possible. In the world of electronics, amplifier gain is controlled by routing a small,
carefully controlled, amount of the signal from the output of an amplifier back to
The abbreviation for Frequency Modulation, FM is the household acronym in the
U.S.A. that refers to the commercial radio band which is broadcast using a carrier
frequency between 87.5 and 108
(millions of cycles per second or
MHz). The 87.5 to 108 MHz band is common throughout the world with a couple
of exceptions; Japan and Russia, where a wider frequency spectrum is used.
Frequency Modulation is accomplished by modulating the carrier frequency with
the frequencies of the signal being transmitted. Once your radio receiver strips
out the carrier frequency, what’s left is the audio signal being transmitted.
An interesting benefit of FM radio transmission is that the noise power decreases
as the signal power is increased. Thus, a 50,000 watt transmitter will have a
than a 10,000 watt transmitter.
Harmonic Distortion and Total harmonic distortion (THD)
Harmonic Distortion is a consequence of electrical amplification.
The actual harmonic component measured at the output of an audio amplifier is:
Total Harmonic Distortion plus Noise (THD+N).
First, we need to understand just what a harmonic is:
A harmonic is any frequency that is a multiple or a product of a fundamental
Imagine a guitar string. If you pluck the string exactly in the middle, it vibrates at
its fundamental frequency plus a
frequency resulting from the
string being divided in two when plucked. Each half of the string also vibrates at
the same time as the full length string is vibrating, creating a second harmonic,
which, in this case, is twice that of the fundamental frequency.
Now, as it turns out, all electronic amplifiers create harmonics of the fundamental
frequencies being amplified. The type and amount of harmonics generated are a
consequence of amplifier design and the amount of amplification involved. When
the harmonic distortion of an amplifier is measured, a pure tone is applied to the
input of the amplifier by a piece of equipment known as a
(makes sense). The output of the amplifier being tested is fed back to the
distortion analyzer, which removes the pure tone, measures what's left, and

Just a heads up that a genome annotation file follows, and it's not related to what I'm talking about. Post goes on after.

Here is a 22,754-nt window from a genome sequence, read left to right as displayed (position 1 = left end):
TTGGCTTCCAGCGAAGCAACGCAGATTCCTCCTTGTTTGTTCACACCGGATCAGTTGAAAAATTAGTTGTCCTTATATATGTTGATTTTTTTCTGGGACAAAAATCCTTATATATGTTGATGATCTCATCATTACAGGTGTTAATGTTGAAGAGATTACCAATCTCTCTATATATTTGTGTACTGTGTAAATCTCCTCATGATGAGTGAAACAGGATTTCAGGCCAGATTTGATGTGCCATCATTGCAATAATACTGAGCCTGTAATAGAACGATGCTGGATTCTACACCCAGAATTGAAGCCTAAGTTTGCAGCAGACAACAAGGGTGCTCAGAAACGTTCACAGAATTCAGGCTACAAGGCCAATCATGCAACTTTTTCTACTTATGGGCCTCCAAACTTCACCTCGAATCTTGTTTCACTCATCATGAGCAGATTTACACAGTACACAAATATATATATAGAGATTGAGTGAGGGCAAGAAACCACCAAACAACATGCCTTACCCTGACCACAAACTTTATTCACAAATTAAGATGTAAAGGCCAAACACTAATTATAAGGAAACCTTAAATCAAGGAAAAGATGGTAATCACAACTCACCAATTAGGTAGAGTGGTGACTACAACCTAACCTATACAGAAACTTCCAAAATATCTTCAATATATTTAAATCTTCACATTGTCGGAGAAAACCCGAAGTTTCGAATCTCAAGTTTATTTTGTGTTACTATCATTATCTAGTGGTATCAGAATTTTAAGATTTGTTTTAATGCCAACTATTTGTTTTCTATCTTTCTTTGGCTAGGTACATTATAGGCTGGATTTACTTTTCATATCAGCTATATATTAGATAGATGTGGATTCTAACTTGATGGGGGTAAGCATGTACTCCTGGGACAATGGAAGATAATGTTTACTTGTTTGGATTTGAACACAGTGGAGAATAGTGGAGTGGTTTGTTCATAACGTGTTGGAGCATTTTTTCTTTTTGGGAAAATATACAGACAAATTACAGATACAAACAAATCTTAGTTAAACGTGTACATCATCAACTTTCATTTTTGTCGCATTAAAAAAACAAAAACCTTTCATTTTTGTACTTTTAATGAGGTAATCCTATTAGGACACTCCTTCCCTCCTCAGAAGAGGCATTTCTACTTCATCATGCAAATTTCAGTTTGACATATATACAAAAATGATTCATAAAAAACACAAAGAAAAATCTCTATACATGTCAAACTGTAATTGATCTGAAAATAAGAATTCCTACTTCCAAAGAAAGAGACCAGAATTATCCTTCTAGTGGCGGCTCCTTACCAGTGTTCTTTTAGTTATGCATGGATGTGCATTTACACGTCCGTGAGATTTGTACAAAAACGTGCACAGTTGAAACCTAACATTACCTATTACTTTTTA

usually displays the results in
. Some distortion analyzers do the math
and display the results as a percentage. The displayed results are all of the
harmonics generated by the amplifier plus any noise added by the process of
No, this is not about the car and truck rental company. Hertz, abbreviated Hz,
represents the definition of frequency. Frequency, in this case, is referring to
cycles per second (CPS). Hertz is the surname of Heinrich Hertz, a German-born
PhD physicist who, in the late Nineteenth century, was able to conclusively prove
the existence of electromagnetic waves.
The most common multiples of Hertz are:
is one thousand cycles per second (kHz).
is a million cycles per second (MHz).
is one billion cycles per second (GHz)
Intermodulation Distortion (IMD)
This gets a little more complicated than harmonic distortion because IMD is the
byproduct of non-linear amplification and is not harmonically related to the signal
As an amplifier creates harmonics of the fundamental signal, some of those
harmonics themselves create sum and difference frequencies. This process is
called….you guessed it!….
. Those frequencies created by the
process of intermodulation are measured as intermodulation distortion. Using a
, IMD is measured by feeding two pure tones into the amplifier
under test, subtracting them at the amplifier’s output, and measuring what’s left.
The switch on your stereo system that compensates for the apparent loss of bass
and treble at lower volume settings.
Our hearing is level or loudness-dependent. As volumes decrease below normal
speaking levels, we tend to loose sensitivity at the lower and higher frequencies,
leaving only the midrange (2-5 kHz) which curiously, is where most of the energy
of the human voice resides. Two researchers with the surnames of Fletcher and
Munson, documented this phenomenon in the 1930’s. Their findings resulted in
what is known as the Fletcher-Munson curve.
The loudness control on your home audio equipment is designed to create what
is known as an
equal loudness contour
that compensates for our level-dependent
Technically speaking, Minus 10 is 10
below the reference point of 0 dBu.
So, what is 0 dBu you ask? 0 dBu is 0.775 Volts
referenced into a given
termination or load.